'Being able to connect with what you’re singing about, and being able to spill your soul to an audience, is such a personal & intimate thing. It helps you listen to each other, love each other and make each other laugh.'
It's another sunny (but cold!) morning here in Finland. It's a morning tinged with sadness as I'm flying back to the UK today - albeit briefly - after spending two and a half weeks in this gorgeous country.
If you've been reading my posts you'll know that I've learnt so much whilst I've been here. I've also met some wonderful people. I shall be sad to leave Finland behind, but I feel sure that I'll be back soon. I'm also looking forward to further digesting what I've discovered here.
Three words stand out for me: trust, respect and creativity. As I start to compile the Finnish part of my report, I'll be reflecting on these words! How can the UK learn from a education system that encourages creative learning - one that embraces subjects like music? What effect does this have on the child?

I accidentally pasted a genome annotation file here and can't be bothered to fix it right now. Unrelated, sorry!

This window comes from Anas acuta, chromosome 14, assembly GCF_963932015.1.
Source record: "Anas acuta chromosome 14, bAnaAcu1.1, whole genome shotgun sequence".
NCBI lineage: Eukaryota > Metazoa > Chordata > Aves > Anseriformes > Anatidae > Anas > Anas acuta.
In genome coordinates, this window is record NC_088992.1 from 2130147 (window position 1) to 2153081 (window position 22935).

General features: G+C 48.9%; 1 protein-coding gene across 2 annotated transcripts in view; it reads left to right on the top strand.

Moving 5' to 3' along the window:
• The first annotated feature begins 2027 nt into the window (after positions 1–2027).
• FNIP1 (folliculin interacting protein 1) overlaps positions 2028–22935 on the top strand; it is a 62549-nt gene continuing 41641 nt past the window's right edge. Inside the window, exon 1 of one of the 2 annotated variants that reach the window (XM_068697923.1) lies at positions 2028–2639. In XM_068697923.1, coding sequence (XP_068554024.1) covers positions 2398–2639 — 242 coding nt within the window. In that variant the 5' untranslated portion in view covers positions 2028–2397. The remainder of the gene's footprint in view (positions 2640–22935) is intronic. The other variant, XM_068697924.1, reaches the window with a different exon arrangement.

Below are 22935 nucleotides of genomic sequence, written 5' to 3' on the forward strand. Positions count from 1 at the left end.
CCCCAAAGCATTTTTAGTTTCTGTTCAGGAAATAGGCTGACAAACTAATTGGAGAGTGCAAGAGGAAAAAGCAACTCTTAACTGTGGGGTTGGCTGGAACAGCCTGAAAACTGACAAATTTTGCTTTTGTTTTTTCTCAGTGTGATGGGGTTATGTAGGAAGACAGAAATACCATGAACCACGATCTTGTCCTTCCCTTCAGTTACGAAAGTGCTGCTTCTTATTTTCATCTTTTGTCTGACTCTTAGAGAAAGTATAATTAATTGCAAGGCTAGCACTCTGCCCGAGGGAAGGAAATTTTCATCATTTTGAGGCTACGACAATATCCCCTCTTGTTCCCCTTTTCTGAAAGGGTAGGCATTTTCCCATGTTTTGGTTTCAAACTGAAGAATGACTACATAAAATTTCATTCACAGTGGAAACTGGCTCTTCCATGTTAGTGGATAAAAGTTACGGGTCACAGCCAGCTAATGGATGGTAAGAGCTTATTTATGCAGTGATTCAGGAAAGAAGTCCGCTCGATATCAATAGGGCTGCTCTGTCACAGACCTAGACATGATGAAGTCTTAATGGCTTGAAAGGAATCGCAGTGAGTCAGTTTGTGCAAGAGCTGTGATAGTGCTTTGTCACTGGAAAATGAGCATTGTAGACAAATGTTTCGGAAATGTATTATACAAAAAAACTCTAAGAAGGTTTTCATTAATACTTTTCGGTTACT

This is a short post for now as I head to the airport. My next destination: the USA! I'll be looking at some huge choral organisations and projects that transform the lifes of young people. I can't wait to continue this journey!
I'm now well into my second leg of the journey in Finland. Having spent the first nine days or so in Helsinki, I've now moved much further north to a city called Jyvasklyla - not disimilar in size to somewhere like Lichfield.
Finland is somewhere that feels very homely and very safe. It's been an enlightening journey so far; a journey that has taught me many things! For example, did you know that there are 89 Music Institutes scattered across Finland that are part funded by the government? Ordinary schools usually provide 1-2 lessons of music per week, but these music institutes provide an extension to the school day (which ends early at 1 or 2pm). The funding received from the state and municipalities signifies that music is held in high regard here.